I think a lot more work needs to be done before anyone thinks that Blackpool is sitting on a gas fortune. But in the meantime I bet that 200 trillion number is doing wonders for their share price.
The exact time the satellite begins its reentry depends on many factors, but mostly the density of the atmosphere where it is orbiting. Because of heating from solar radiation the atmosphere's density changes over periods of hours and days which can dramatically change the amount of drag being experienced by the satellite.
Added to which this satellite has probably lost all attitude control so it will be tumbling and experiencing variable amounts of drag, all of which make predictions a bit less - well - predictable.
An asteroid on the other hand approaches the Earth through a vacuum at a relative speed of several to tens of kilometres per second following the laws of Mr. Newton. The atmosphere only has any effect on it during the last few seconds before it carves out a dent on the surface.
I suppose we should be glad that there are no economic uses for pure and applied mathematics or fluid dynamics. I mean apart from the uses that underpin many of the high value industries we supposedly need to grow the economy.
Snoopy's ascent engine was reignited after being let loose from Charlie Brown and allowed to burn until empty. This let NASA test that the engine could be restarted in an emergency. There was enough thrust to inject it into a solar orbit. Had it been put into a lunar orbit it would have crashed by now because of the Moon's irregular gravitational field.
Interesting that Sweden voted against the extension when it is one of the few EU countries whose music business earns more through exports than is spent on imported content.
A great little language, easy to pick up, it produces great results in very little time for the attention starved youth of today, you can create multimedia projects and games, share them with people on almost all hardware platforms and you get to learn the fundamentals of program design as well as event-driven, multi-threaded programming.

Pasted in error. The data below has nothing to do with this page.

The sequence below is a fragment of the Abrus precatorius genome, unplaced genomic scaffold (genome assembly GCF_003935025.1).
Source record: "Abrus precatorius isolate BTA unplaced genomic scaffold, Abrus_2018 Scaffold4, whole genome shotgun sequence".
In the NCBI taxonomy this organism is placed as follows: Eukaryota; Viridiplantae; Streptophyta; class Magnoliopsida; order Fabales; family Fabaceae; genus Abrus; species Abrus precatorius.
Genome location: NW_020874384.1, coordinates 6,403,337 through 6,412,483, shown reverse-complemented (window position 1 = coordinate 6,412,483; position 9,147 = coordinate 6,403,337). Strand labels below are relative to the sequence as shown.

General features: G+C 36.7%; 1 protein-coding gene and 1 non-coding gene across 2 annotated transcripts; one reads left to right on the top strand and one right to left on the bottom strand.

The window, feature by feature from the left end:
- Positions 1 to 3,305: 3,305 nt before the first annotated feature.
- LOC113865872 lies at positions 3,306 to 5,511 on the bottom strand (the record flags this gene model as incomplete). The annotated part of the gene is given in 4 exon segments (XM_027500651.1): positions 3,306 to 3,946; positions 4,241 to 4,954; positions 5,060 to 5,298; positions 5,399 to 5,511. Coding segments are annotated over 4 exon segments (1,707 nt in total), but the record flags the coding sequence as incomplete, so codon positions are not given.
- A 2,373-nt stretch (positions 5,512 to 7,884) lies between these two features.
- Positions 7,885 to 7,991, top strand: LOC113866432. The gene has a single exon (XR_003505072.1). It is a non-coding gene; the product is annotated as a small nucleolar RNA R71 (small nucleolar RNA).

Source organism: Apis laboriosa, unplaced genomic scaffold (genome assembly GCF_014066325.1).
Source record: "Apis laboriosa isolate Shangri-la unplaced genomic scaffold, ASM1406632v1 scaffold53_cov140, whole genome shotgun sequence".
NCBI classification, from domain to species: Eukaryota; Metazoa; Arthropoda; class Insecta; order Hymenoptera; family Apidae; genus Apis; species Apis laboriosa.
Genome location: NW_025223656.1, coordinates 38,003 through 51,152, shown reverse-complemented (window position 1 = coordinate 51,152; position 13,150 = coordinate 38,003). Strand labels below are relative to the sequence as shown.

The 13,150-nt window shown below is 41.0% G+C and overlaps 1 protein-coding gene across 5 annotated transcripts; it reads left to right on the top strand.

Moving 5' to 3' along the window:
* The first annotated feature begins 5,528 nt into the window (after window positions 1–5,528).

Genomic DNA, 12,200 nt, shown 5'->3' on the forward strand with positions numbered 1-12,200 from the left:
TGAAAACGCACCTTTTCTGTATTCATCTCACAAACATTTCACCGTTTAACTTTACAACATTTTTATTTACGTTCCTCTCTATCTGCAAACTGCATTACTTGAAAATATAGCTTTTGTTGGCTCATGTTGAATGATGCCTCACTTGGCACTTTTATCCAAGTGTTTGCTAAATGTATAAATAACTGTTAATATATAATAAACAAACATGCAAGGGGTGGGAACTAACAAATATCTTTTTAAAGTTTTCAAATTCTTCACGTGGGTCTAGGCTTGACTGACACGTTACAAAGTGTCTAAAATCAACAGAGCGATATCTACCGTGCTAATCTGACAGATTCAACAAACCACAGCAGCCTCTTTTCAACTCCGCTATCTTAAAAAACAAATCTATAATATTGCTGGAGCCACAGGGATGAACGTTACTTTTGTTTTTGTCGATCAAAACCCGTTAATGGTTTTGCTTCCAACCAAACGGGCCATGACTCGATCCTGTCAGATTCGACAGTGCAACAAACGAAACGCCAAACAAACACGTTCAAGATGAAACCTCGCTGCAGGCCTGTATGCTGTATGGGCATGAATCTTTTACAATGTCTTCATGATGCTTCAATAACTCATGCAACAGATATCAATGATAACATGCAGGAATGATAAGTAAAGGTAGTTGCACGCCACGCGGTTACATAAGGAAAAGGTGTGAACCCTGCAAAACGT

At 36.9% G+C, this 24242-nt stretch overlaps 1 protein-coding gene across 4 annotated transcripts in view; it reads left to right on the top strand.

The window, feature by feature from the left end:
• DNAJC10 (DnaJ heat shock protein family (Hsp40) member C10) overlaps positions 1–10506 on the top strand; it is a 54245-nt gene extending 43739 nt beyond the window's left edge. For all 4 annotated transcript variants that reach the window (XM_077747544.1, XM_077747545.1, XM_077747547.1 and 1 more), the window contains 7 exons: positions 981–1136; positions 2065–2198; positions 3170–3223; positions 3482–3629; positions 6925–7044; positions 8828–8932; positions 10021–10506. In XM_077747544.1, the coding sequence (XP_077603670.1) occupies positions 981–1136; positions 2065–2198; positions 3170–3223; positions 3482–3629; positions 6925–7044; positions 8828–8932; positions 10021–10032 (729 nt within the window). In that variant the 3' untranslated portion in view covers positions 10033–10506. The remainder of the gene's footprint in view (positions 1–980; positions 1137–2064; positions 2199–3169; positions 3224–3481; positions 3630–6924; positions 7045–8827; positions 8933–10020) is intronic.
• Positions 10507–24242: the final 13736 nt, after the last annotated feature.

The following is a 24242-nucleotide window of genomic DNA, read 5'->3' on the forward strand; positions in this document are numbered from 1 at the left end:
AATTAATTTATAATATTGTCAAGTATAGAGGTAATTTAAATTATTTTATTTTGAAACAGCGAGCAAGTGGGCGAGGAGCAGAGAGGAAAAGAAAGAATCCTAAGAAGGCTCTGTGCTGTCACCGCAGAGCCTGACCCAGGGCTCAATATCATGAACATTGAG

The biggest problem with Scratch is getting kids to stop playing with it.
It's Oorah! in the Marines.
Do any Brits say they are 'stoked'?
If they do, I might have died a little inside.
They're going to take a VERY long time reviewing any images and will probably need the lovely Ms Johansson to disrobe just to ensure they're genuine and not a crude Photoshop job.
Every day that goes by and the question 'why is Steve Ballmer still in charge of Microsoft?' goes unanswered. He's unconvincing as a tech guru, a lousy salesman for the good stuff Microsoft does produce and the company appears to be stagnant.
Time to put a visionary in the public light over at Redmond and get people excited about the very cool stuff Microsoft is developing in its labs.
Because of all the reasons laid out so well above.
But doesn't it seem a little unfair for Comet to fail BEFORE the even-worse Currys is finally consigned to the extended warranty in the sky?
During the recent riots, the local police force ran an excellent Twitter feed giving up-to-the-minute information about the local situation. I know who live on their own or who are otherwise vulnerable who felt reassured there was timely official news that contrasted with the scary rumours flying around on other social networks.